• I really don’t care how great the proposed healthcare bill is, even if it give cradle to grave care to all at the same level Congress enjoys (don’t mention the military, our healthcare isn’t all that great). I don’t care if B.O. & Company summon up a genie to pay for it all with no expense to the taxpayers. I don’t care if there is absolutely no provisions for funding abortions in it.

    If it doesn’t expressly forbid coverage for abortion and euthanasia it isn’t good enough. Period.

  • The health care plan on offer provides for government funding of abortions. Pointing to shady corporate lobbyists doesn’t change that gruesome fact. Who’s the temptor who put that murderous, needless and revolutionary language in the bill? Mr. Scott may be a fraud, but he hasn’t snuffed human life on the scale contemplated by this health bill.

    It has no place in a “health care” bill. Demand that it be taken out and I’ll stand with you, CL. Ignore it, and I’ll ignore you.

  • Paul,

    Do you have a citation for your assertion that the military receive the ‘the best health care in the world’?

    I am not aware that anyone has asserted that private enterprise is infallible, merely that it generally performs more efficiently in the provision of merchandise and services unless the good in question is one that cannot be vended on a market (e.g. law enforcement, or natural environments) because the costs and benefits of the provision of the service are very poorly aligned, payer and recipient being different parties (for the most part). A secondary problem you have is that often the use of markets to provide certain goods and services leads to a distribution of same that people find unpalatable. Medical services is one of those goods.

    People’s demand for goods and services (including medical services) is invariably going to exceed the capacity of producers to supply these services. From the perspective of the consumer, if you spend more on x, you have to spend less on y. Rationing of the fruits of productive capacity may be done through price systems or through administrative controls, but it must occur. Neither the individual household, nor the commercial insurer, nor the government have unlimited resources, so some party must be in the business of ‘denying coverage’ (i.e. refusing to pay for it). The commercial insurer charges you a premium which is derived in part from an understanding of a particular benefits configuration. If you change the benefits configuration post hoc, the insurance program is not actuarially sound and eventually goes bankrupt.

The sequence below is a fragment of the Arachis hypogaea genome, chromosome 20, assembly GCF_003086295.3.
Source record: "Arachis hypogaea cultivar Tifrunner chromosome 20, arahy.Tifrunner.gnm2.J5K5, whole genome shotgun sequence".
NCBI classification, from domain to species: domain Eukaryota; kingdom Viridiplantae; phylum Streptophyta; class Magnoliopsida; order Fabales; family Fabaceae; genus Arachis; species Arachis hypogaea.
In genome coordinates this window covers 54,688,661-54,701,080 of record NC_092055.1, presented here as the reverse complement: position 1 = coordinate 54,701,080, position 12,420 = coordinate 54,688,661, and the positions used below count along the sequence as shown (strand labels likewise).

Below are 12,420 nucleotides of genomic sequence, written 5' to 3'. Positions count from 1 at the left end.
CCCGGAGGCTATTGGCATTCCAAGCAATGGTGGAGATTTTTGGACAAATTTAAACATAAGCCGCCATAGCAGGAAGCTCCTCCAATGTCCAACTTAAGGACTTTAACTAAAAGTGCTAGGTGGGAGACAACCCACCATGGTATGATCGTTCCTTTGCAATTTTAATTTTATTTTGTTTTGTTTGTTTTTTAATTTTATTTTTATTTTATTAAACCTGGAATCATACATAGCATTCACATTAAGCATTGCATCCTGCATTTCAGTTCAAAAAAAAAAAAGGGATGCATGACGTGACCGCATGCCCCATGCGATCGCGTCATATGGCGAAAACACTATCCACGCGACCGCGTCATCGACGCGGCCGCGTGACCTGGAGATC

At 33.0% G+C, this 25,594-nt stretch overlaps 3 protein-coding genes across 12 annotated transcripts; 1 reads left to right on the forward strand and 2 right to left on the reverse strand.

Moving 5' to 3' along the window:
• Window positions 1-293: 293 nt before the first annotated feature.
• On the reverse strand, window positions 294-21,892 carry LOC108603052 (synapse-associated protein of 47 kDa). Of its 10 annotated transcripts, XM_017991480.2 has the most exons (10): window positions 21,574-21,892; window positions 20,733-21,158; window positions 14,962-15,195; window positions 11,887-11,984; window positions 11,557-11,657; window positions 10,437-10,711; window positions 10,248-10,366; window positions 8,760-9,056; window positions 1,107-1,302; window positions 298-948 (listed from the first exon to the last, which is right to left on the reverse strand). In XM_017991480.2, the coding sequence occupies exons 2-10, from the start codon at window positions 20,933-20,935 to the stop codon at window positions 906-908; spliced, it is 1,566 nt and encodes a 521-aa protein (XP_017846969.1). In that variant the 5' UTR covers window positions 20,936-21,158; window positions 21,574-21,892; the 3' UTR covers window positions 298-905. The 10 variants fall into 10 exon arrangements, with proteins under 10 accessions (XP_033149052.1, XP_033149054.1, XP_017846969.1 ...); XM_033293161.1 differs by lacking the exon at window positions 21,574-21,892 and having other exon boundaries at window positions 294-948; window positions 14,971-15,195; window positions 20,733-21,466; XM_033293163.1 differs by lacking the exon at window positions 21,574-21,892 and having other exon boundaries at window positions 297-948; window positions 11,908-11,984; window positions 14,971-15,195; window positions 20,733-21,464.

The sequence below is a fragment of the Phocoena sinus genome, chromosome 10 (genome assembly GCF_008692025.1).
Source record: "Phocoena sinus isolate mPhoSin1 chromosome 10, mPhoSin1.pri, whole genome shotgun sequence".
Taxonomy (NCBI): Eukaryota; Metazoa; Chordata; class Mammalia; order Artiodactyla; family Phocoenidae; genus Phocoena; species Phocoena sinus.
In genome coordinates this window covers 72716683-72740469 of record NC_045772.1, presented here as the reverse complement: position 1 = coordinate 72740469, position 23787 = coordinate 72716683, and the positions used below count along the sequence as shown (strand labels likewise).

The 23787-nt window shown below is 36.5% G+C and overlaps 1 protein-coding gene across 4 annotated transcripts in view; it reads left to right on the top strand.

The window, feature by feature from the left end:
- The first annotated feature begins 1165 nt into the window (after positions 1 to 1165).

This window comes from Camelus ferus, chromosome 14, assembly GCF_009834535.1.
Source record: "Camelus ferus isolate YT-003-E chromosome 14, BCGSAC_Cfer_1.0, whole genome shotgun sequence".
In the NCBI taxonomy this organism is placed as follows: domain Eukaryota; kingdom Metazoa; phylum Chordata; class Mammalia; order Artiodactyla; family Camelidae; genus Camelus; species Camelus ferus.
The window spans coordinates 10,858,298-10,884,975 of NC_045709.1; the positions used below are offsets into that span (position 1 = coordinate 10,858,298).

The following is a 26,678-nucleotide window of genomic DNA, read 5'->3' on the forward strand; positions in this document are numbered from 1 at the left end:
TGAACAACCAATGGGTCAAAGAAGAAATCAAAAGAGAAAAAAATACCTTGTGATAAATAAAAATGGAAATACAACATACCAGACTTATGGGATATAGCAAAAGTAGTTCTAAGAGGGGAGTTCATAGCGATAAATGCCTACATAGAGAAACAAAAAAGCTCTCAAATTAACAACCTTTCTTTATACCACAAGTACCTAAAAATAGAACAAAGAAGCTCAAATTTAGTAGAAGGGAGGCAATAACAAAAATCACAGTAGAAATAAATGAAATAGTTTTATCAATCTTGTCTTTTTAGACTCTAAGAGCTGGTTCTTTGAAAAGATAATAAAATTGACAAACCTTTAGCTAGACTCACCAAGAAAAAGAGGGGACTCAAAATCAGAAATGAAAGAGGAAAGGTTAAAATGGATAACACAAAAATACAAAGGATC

The program as proposed is hideously rococo, is proposed to be enacted when there are severe demands on public resources from the banking crisis, and is being enacted when simpler alternatives that allow for more decision-making by consumers and providers are available. People also tend to be rather risk-averse in these sorts of situations, preferring a devil they know. That there is opposition is unsurprising. Get used to it.

  • Paul,

    the plan at offer bears no resemblance to the plan which congress generously offers itself, it’s more akin to medicare or the veterans administration. Active military enjoy excellent trauma care, but their “routine” medical system leaves a lot to be desired.

    ChristianLiberal (an oxymoron),

    and your well-crafted talking points are financed by George Soros. Whatever the agenda of Rick Scott’s organization, they fund NOBODY to attend any townhalls, they, along with many other conservative groups help to analyse the proposal (it’s >1000 pages for legalese and Orwellian “newspeak”) and communicate their findings. It’s the well funded SEIU that is far more in line with what you’re accusing us of.

  • Advocacy groups, at ALL points on the political spectrum, exist for a very good reason: because most ordinary people cannot take the time to thoroughly perform completely original research and personally lobby their legislators on EVERY single issue of interest to them.

    That’s why we have issue-based organizations that do it for us — National Right to Life, the NRA, AARP, the Sierra Club, etc. If they organize an event and provide transportation, meals, etc. for people to participate, does that automatically mean that every individual who attends is being “manipulated” or “bought” and therefore their views don’t deserve consideration? Do people’s views “count” only if they happen to find out about an event completely on their own and attend totally at their own expense, without using any arguments or “talking points” that have ever been used by anyone else?

    The mere fact that an advocacy group organizes an event or actively invites people to participate (no one has, as far as I know, claimed that anyone on either side was ordered or forced to attend) does NOT mean that the views expressed by those attendees are insincere or not worthy of attention. I think that applies just as much to SEIU as to any alleged GOP political operatives — if they care enough to show up for an event, they have a right to be heard AND a responsibility to let others be heard as well.